Histomorphometric analysis of the healing process after the replantation of rat teeth maintained in bovine milk whey and whole milk

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2017-12-01

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Background/Aim: In cases of tooth avulsion, a minimal extra-alveolar dry storage period or the use of a suitable storage medium is crucial to maintaining the vitality of the periodontal ligament. Whey has similar properties to milk and has therefore been investigated as a storage medium for avulsed teeth. The aim of this study was to evaluate the repair process after replantation of rat teeth kept in whey and whole milk. Materials and Methods: Thirty-six male rats were divided into four groups of nine animals. The upper right incisor was extracted under general anesthesia. In Group I, the teeth were immediately replanted without treatment (positive control). In Group II, the teeth were stored in 50 mL of sweet whey. In Group III, the teeth were kept in 50 mL of long-shelf-life whole milk (UHT, Parmalat®). In Group IV, the teeth were kept dry (negative control). After 60 minutes, the teeth in Groups II, III, and IV were replanted into their sockets. The animals were subjected to euthanasia 60 days after replantation. The specimens were stained with hematoxylin and eosin for histomorphometric analysis. Results: The organization of the periodontal ligament in Group II (whey) was similar to that in Groups I (immediate replantation) and III (whole milk) (P >.05). However, some specimens in this group exhibited periodontal fibers inserted into the bone and cementum throughout the entire length of the periodontal ligament. This occurred in the group submitted to immediate replantation, whereas this histological aspect was not seen in whole milk group. Group IV (late replantation) had a higher rate of root resorption. Regarding the root repair process, it was expected that Group I (immediate) would demonstrate more favorable repair than the other groups. However, Group III (whole milk) had better results when compared to Groups II (whey) and IV (late) (P <.05). Conclusion: Whey and whole milk achieved similar results and were adequate storage media for avulsed teeth.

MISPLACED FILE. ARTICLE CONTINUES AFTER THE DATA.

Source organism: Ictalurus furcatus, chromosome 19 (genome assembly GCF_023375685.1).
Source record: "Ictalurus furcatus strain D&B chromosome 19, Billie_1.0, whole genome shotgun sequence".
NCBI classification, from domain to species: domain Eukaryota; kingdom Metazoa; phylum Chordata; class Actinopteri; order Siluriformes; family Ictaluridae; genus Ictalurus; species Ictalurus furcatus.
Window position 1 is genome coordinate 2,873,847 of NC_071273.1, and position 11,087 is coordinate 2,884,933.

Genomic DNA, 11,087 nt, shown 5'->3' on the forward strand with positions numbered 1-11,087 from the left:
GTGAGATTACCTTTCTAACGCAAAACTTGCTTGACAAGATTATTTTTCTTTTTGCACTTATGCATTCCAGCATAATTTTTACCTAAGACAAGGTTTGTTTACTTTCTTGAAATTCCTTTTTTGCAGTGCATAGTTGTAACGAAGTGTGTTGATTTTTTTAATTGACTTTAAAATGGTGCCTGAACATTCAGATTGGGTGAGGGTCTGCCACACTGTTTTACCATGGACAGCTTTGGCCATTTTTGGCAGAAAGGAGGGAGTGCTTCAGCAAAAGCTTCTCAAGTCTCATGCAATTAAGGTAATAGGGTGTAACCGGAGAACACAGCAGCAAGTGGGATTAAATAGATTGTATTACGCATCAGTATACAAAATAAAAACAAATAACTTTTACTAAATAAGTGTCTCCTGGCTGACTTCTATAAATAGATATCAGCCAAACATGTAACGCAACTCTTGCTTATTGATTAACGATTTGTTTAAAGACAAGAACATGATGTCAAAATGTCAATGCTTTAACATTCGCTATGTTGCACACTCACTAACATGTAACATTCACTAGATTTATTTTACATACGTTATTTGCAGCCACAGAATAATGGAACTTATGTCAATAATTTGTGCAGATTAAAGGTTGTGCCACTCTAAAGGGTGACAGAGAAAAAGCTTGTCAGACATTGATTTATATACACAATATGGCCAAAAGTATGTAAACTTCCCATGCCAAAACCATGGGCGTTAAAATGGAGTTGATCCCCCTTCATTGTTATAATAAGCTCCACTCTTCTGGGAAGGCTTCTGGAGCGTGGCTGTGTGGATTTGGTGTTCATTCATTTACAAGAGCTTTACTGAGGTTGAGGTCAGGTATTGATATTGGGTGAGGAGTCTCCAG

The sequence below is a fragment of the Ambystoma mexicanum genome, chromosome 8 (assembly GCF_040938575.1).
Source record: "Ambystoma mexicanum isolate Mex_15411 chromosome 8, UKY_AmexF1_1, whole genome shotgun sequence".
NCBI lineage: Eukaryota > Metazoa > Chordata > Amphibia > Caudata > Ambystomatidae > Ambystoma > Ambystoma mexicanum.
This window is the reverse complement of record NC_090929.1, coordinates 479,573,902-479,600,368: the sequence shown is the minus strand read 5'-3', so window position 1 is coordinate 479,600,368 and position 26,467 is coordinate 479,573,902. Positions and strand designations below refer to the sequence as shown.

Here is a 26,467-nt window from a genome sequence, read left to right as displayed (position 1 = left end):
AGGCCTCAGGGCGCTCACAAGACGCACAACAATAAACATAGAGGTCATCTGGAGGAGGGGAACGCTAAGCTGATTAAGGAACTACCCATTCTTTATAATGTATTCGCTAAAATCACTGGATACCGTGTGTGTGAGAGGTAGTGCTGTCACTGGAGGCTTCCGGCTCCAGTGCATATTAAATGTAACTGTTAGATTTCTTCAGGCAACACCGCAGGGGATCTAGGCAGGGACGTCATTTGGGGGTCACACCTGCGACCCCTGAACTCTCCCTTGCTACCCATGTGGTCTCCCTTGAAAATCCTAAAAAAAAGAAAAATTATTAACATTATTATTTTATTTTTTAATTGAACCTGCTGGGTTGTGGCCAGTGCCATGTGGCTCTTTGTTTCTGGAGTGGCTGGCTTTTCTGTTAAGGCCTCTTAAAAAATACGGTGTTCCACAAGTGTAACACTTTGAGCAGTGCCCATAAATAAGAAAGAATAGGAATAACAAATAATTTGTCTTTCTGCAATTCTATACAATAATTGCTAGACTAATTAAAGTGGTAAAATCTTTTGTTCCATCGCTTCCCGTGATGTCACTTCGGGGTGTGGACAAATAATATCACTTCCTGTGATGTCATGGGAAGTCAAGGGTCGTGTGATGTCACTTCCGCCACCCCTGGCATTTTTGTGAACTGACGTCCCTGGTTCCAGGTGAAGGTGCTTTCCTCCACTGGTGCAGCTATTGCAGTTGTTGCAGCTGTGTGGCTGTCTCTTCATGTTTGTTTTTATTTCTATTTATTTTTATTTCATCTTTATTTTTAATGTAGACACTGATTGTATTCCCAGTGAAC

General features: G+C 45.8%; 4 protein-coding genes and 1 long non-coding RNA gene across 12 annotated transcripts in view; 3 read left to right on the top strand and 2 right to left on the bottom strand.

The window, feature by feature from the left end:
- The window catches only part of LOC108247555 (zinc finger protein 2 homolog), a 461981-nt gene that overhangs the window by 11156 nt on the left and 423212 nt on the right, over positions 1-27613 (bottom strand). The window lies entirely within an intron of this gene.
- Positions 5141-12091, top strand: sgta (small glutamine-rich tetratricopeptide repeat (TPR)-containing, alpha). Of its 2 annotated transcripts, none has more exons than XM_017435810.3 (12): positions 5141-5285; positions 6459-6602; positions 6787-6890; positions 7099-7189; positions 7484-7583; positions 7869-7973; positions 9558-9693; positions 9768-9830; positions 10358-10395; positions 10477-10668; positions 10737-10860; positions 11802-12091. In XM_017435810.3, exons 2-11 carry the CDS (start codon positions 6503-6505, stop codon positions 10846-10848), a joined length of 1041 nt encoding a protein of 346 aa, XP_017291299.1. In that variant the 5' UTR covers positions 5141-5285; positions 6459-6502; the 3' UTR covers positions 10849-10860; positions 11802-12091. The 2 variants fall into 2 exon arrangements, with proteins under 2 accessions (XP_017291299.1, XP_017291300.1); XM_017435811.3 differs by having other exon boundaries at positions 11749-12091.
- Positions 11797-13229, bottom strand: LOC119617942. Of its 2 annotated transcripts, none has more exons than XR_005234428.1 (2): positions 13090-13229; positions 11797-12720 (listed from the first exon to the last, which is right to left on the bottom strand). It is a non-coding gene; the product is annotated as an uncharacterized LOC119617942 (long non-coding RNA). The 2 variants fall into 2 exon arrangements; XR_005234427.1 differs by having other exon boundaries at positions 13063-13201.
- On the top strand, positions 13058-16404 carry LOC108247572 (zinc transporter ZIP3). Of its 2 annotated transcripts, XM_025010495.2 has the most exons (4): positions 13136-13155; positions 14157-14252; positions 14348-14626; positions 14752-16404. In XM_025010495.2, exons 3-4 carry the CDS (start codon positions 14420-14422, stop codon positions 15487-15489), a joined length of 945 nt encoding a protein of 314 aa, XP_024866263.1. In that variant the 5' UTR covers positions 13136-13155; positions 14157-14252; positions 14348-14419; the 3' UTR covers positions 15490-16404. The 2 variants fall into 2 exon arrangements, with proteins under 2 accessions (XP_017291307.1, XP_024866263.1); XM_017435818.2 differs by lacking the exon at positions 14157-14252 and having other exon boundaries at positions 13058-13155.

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Dental Traumatology, v. 33, n. 6, p. 472-481, 2017.

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